Internet Payments

Secure & Reliable

Your data is encrypted and secure with us.
Godaddyseal image
VeraSafe Security Seal

Lethbridge Herald Newspaper Archives

- Page 3

Join us for 7 days to view your results

Enter your details to get started

or Login

What will you discover?

  • 108,666,265 Obituaries
  • 86,129,063 Archives
  • Birth & Marriages
  • Arrests & legal notices
  • And so much more
Issue Date:
Pages Available: 30

Search All United States newspapers

Research your ancestors and family tree, historical events, famous people and so much more!

Browse U.S. Newspaper Archives

googlemap

Select the state you are looking for from the map or the list below

OCR Text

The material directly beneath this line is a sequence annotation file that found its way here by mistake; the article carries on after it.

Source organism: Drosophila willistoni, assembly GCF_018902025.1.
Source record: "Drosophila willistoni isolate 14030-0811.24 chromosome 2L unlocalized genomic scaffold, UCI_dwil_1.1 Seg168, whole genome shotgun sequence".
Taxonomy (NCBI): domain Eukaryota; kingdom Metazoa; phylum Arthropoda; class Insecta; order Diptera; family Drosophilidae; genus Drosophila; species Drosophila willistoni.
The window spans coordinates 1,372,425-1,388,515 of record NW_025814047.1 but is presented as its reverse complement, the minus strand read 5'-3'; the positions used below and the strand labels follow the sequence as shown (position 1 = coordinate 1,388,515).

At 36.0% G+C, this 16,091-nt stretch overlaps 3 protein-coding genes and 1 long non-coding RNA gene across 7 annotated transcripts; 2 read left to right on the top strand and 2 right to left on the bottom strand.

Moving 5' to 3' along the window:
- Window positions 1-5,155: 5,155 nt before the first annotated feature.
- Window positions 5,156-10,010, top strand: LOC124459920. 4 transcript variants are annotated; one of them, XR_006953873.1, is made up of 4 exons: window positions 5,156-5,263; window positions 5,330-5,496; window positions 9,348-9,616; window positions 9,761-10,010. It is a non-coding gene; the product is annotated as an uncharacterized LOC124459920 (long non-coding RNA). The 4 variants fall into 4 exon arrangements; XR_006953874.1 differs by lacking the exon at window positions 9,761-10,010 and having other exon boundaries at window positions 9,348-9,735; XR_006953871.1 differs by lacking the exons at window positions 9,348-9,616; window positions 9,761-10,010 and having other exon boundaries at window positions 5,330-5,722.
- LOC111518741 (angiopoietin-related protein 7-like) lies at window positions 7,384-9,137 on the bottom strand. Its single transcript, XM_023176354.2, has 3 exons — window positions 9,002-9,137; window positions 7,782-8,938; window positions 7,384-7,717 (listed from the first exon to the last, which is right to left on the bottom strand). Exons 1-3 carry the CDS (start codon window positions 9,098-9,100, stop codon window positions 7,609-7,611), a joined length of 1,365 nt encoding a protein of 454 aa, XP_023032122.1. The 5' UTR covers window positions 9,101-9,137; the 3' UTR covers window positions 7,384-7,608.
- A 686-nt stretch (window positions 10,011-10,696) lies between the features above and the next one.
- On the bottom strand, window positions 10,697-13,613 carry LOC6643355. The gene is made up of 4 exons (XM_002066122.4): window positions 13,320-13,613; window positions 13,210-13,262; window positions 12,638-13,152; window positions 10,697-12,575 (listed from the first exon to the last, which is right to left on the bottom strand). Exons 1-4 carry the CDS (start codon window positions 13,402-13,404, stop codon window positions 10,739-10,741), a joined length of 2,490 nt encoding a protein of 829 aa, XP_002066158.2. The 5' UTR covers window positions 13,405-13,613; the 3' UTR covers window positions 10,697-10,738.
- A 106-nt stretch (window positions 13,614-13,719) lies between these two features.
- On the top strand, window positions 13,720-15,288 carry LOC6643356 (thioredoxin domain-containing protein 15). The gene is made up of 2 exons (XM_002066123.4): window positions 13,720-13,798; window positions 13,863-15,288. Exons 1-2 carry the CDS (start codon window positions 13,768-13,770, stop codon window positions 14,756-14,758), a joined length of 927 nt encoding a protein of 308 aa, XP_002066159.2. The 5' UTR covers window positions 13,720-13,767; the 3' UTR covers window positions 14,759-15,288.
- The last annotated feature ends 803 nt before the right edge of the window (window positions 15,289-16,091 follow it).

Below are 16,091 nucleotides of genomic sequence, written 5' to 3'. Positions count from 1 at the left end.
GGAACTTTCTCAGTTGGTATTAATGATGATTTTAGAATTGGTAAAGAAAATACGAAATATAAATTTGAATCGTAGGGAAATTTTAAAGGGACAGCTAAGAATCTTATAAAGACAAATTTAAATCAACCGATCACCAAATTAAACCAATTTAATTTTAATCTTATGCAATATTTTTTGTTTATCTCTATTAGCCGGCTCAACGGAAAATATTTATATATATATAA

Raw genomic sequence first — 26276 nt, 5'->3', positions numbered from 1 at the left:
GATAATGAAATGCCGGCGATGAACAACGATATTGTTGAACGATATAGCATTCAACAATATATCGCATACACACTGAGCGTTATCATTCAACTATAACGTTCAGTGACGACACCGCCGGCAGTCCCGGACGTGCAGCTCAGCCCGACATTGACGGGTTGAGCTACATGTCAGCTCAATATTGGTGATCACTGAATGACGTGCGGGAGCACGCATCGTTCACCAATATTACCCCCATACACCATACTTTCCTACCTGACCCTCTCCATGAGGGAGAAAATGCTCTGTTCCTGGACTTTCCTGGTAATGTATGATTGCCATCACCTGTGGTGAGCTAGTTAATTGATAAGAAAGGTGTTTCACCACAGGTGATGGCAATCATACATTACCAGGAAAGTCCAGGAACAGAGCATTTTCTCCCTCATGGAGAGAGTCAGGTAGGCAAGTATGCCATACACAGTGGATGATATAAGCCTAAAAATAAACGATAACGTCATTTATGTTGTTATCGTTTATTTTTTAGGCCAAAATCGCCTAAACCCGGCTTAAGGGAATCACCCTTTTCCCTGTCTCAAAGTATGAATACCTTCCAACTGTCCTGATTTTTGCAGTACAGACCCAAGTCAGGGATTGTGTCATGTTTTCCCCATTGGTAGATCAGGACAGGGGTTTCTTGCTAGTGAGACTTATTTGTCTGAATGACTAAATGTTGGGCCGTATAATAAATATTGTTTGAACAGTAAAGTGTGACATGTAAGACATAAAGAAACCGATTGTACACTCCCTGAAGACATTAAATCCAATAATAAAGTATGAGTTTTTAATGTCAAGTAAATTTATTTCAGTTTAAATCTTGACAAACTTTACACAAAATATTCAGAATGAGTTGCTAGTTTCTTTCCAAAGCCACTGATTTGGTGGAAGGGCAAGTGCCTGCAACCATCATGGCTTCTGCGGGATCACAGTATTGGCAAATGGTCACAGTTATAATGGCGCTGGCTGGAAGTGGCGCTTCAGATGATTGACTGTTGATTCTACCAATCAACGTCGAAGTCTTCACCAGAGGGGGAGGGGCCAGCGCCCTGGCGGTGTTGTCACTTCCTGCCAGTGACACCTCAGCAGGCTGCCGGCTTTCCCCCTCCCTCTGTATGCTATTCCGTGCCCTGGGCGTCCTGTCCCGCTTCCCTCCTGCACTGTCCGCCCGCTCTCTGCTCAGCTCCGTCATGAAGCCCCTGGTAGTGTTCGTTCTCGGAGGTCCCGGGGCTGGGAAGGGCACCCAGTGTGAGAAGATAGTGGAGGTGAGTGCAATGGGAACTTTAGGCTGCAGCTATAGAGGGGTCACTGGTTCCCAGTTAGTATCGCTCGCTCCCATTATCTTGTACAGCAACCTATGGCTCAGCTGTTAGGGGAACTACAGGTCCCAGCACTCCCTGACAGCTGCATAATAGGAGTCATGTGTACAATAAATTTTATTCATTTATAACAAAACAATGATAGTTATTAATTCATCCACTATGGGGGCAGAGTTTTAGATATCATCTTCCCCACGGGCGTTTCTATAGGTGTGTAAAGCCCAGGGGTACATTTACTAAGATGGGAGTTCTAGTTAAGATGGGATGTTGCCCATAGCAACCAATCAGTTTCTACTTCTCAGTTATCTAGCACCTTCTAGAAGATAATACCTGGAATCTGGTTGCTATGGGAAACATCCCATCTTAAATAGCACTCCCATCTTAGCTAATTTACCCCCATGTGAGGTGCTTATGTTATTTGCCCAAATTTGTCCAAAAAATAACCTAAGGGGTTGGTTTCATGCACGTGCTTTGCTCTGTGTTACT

Lethbridge Herald, The (Newspaper) - July 12, 1972, Lethbridge, Alberta Annual report released B.C. Hydro's profit up; energy demands have doubled since '62 VANCOUVER B.C. Hydro had a net income of dining the year ended March 31, 1972, according to fho utili- ty's tenth annual report. The figure was up slightly from the previous year's million despite a 10.9 per cent increase in the cost of provid- ing services. Hydro's annual report, made public Thursday, showed gross revenues of million up 10.5 per cent from 1970-71 and costs of million. Largest cost item was inter- est and other costs on debt, Which rose 9.9 per cent during the year to million. Con- tributing to this increase was the transfer to active service of new plant and acquisitions of property. However, the largest rate of cost increase occurred in sal- aries, wages and employee ben- efits, which rose 16 B per cent to 507.5 million. Other major cost items in eluded million for plant depreciation, 551 million for materials and services and million in grants, school taxes and water rentals charged to operating expenses. Included in the year's costs was S3.2 million attributable to the January storms which ad- versely affected Hydro opera- tions, damaging equipment and triggering a week-long power supply crisis. These costs in- cluded labor and materials tn repair transmission and distri- bution lines, power purchased from other utilities, and addi- tional thermal generation neec cd when supply from majo hydro-electric generating planli was interrupted. Major portion of Hydro's gross revenues came from sales of electricity, which fotallec million, up 9.6 per cen from 1970-71. Of this amount million was received from residential customers (up 8.5 per cent' and million from industrial, commercia and other customers (up 10.3 per Colder than normal winter temperatures contributed to an increase in revenues from sales of gas, which rose 8.9 per ceni to million. Urban and interurban trans portation accounted for million, an increase of 13.3 per cent from 1970-71. Revenues from rail freight operations were million, up 27.7 per cent. The annual report also says that demands for energy by B.C. Hydro's customers have nearly tripled since the Crown utility was formed in 19G2. ft outlines Hydro's efforts to maintain a balance between un- precedented increases in ener- gy requirements on one hand and increasing public concern about environmental pollution on the other. "We will continue our efforts to build and operate facilities in a manner that is least harm- ful to the natural the report concludes. "At the same time. 11 Is im- portant for the public to ap- MR. AND MRS. J. H. KUBASEK 100 friends, relatives honor Pinclier couple PINCHER CREEK (HNS) Mr. and Mrs. Joseph H. Kubasek of Pincher Creek were honored at a family dinner and open house recently at Pincher Creek attended by more than 100 friends and relatives. The family dinner attended by 31 persons was held in the Oasis restaurant where the cou- ple's son, Steve Kubasek, called upon Dr. L. B. Collins to give the blessing. Following the in- troduction of the family a gift was presented by granddaugh- ter Carol-Aidi Kubasek. Steve Kubasek gave a resume of 50 attend outing PINCHER CREEK (Special) The bus tour made by the Pincher Creek and district sen- ior citizens was an unqualified success for tlie more Uian 50 persons who made the trip. The tour encompassed scenic views west of Pinclier Creek, Hie Frank Slide and Crowsncst Lake the final destination point. At Crowsncst Lake the party enjoyed tlie hospitality of Dr. and Mrs. E. C. Bryant's Church Camp, where lunch was serv- ed. The food was provider! by Maple Loaf Bakery and the Co-op. H was prepared and served by a group of boys and girls. Miss Terry Dobbs, a univcr- sily student working (or Ilic summer wilh Ihe, senior eili- 7eiis, organized Ihe affair. Rev. Kcinicr drove (he bus for Ihe four and Mrs. K. M'-'.crxi, Ulrs. K. C. Rryant and Viclor drovc cars to lake care of Ihe overflow from tho hus. I'or many Ibis trip was n special event us trips from are not loo fre- All nrc looking forward lo many more his parents' lives. Joe Kub- asek read telegrams of con- gratulations from the Queen, Prime Minister Pierre Elliot Trudeau, Lethbridge Breweries and from members of the fam- ily who were unable to be pres- ent. MLA Charles Drain congratu- lated the couple and expressed best wishes to them from the provincial government. He pre- sented scrolls from Premier Peter Lougheed, lieutenant- governor Grant MacEwen, member of Parliament Alan Sulatycky and from former pre- mier Harry Strom. Mr. and Mrs. Kubasek thank- ed their many friends after which they cut and served an anniversary cake. During the afternoon open house was held in the Pincher Creek Curling arena lounge where more than 100 friends visited. Nick Seliclla, master of cere- monies, gave an account of the couple's iife at their ranch in Willow Valley. The couple was presented with a gift from their many friends by Helen Siga and Ann Jackson. Entertain- ment during the afternoon was provided by Dlairmore pianist Josephine Kubik. Mr. Kubasek, 83, find wife, Annie, 7C, are both en- joying good hoallh. The couple was married in the Pass July 1, Mrs. Kubasek was a resident in Frank at the lime of fho Frank slide April Mr. Kubasek worked in the mine in Frank in 1907 and in Beaver until 1013 when be purchased his homestead in Willow Valley where he ranched until ia-17. lie vvns also li> parl.nr.rship wilh the laic Marlin Kubik of Blairmore. in operating tho Crowsncst Flour nnd Feed Store in the early IMO's. Aflcr selling the ranch ho purchased Iho Al- berta Hotel In Pincher Creek, which be operated unlil WC7. Tlie couple has two sons, one daughter, seven, grandchildren and, ono great-grandchild. predate the difficulties and costs of meeting the energy re- quirements of a growing popu- lation in British Columbia." Expenditures on plant addi- tions during Ihe year were million. Expenditures for new plant during Hydro's first ten years exceeded the total spent by all the utility's predecessors for more than a century, from 1860 to 1902. Since 19C2 Hydro has brought the huge Peace River power project into operation, completed two of the three Col- umbia River Treaty Storage projects in British Columbia (Duncan and Arrow) and near- ly completed tlie third Colum- bia project, Mica Dam. Hydro's report notes that gen- erating capacity has been in- creased steadily to keep pace with an average annual growth of 11.4 per cent in require- ments for electricity. By the end of 1971-72 year, capacity had reached kilowatts, nearly times what it was in 1962. Similarly, the highest one- hour demand ever recorded on Hydro's integrated electric sys- tem kilowatts on December 20, 1971 was more than Iwo-and-one-half times as great as the peak demand on the combined systems of Hydro's immediate predecess- ors, B.C. Electric and B.C. P-jwer Commission, during the 1961-C2 year. By Ihe end of March, 1972, Hydro was serving cus- tomers with electricity up G3.9 per cent from the customers served when the Crown ulilily was formed. Per capita consumption of electricity also increased sharp- ly during the decade. Average residential consumption was 342 kilowatt-hours during 1971- 72, up 52 per cent from the 1961-62 figure of Sales of electricity in 1971-72 totalled 16.174 million kilowatt- hours, nearly three times the 1961-62 figure of million kilowatt-hours. More than miles of elec- tric transmission lines have been built by Hydro since 1962. Gas service also has shown spectacular growth during Hy- dro's first decade, wilh an aver- age annual increase of 10.8 per cent in gas requirements. In 1971-72 a total of 601 million therms of gas were sold to the public, an increase of more than 175 per cent from the 1961-62 figure. DIAMOND WEDDING ANNIVERSARY Mr. and Mr.. Philip Buhlin recently celebrated iheir 60th wedding an- niversary wilh a reception held in the Coaldale Mennon- ite Brethren Church. Among the 65 guests attending were the couple's five children, Averlt Buhlin of Vulcan, Al- vena Van Horn of Edmonlon, Leona Niesen of Saskatoon, Irene Remple of Coaldale, Josephine Kethler of Leth- bridge, 15 grandchildren and 15 great grandchildren. The couple has lived in Coaldale since 1942. -de Jourdan Pholo Cubs rewarded NATAL (HNS) At the last regular meeting of the First Sparwood Wolf Cub Pack, blue stare and proficiency badges were presented to the cubs by Akela, Gordon Jangula, Wcdneiday, July 12, 1972 THE LCTHBRIDGE HERAID 3 Pincher fair set PJNCHER CHEEK (Special) The Pinclier Creek and Dis- trict Agricultural Fair dales arc Bet for Aug. 13 and 19. The agricultural society has accepted the responsibility of co-ordinating the parade to he held Saturday, Aug. 19. This in the past years has received good co-operation from the peo- ple of Pinehcr Creek and dis- trict and the society feels cer- tain these citizens will he suit- ably represented again. The 1972 parade will form up 15 receive first aid certificales NATAL (HNS) Following conclusion of Industrial First aid instruction at Feniie and at Sparwood. )5 Kaiser Resources Ltd. employees have received their certificates. They included: Jack Smith, Hugh Smith, Reid Pollard. Reg Taylor, Abe Peters and Bern- ard Keeling, all first aid attend- ants at KRL operations; Chest- er Morden of Ilarmer mainten- ance: Peter Relkoff, field ac- counting: Jack Hill, Dave Wild. Tom Butler, Bud Johnson and George Onofrychuk of security; Bob Taylor, fireboss and Ian Dufour, personnel. at the agricultural grounds at the west end of town. Judging of floats and other entries will commence at 10 a.m. so that the parade may move out and down Main Street al 11 a.m. FloaLs or some other types of entries that will suitably re- present organizations and busi- nesses are welcome. Best Com- mercial out of town float and local commercial floats; best organizational, best comic, best decorated car, best all around clown not attached to a float, oldest car under own power. Judging for the General Sec- tion for floats will be general overall beauly 50 points; points; construc- tion, which includes quality, material and basic float design points; attention to minor details 35 points; color har- mony 30 points. There are many parts to be entered in the mounted section and the Junior sections of the same. Present trophy NOBLEFORD (HNS) The Graduating class 1902 of Noble Central School held a coffee parly at the school recently. I The classmates of Hie lato Lloyd Plomp presented a mem- orial trophy for the best basket ball player of Ihe year to the I school. It received by Bill Moul- ton on behalf of the senior boys basketball team. The trophy will slay in the school perm- anently. YOUR LOCAL INDEPENDENT GROCER AAIHALIK'S Mayfair Foods ib Frying Chicken H Cross Rib Roast 642 13th St. North, Lethbridge Mayfair Foods Meats Canada Choice Canada Good We Will Cut Our Meats to Suit Your Requirements! CAN. GOOD OR CHOICE CHUCK Phone 328-5742 "We Invite You to Try Our Meats The Best In Town" L Choice Ib. B. Mtn...............14 01. tins 3 for Pineapple Cubes B. Mtn...............14 Pineapple Tidbits c B. Mtn...............14 01. tins Jj for Pineapple Sliced c B. Mtn...............14 or. tint JJ for Pineapple Crushed c B. Mtn...............14 01. tins JJ for Orange Juice Evap. Milk T.V. Syrup T.V...............32oz.tm Beans with Pork 99' STEAKS --------LB. Round Bone Roast Wieners Bulk Sausage Burns CATELII MAC CHEESE CHASE SANBORN PI. T.V 14 01. tins for Mayfair foods Dairy and Frozen" Products Cheese Spread Inscrt0ll...... 16 98c Skim Milk Spread ,n9mM ...itol. 88c Margarine 78c Corn on Cob F.v................r. 58c Br. Park Dinner tnt, Mc, 58c Orange Juice T.v 6 or 4 98c Pancake Mix Si 3 .b Pancake Mix ABLrmiik.. 3 ib. Flour TV. Orange Crystals Lemon Crystals s.B.n.-l 3 Cherries 20 Ib. Sungold 2's i for far. Liquid Detergent Twin Pack 48 ci. 60's B.C. Bing. Can. No. 1 DINNER Mir Family Napkins SI Vivia Towels Bayer Aspirins Corn Flakes ib. v for 2's B.C. Counlry ___ 10 01. fcf for Tomatoes Watermelons Seedless Grapes Cucumbers Vine ripened. Can. No. 1 ............Ib. Red and Sweet 13 to 16 Ib. overage......each California Green Can. No. 1 Mod. Hat Hot house Can. No. 1 (King 29' AAIHALIK'S Mayfair Foods YOUR LOCAL INDEPENDENT GROCER 642 13 ST. NORTH PHONE 328-5742 Free City Delivery On Large Orders We Reserve the Right to Limit Quantities STORE HOURS: Man., Tues., Wed., Sal. a.m. till p.m., Thursday and Friday a.m. to p.m. foods ;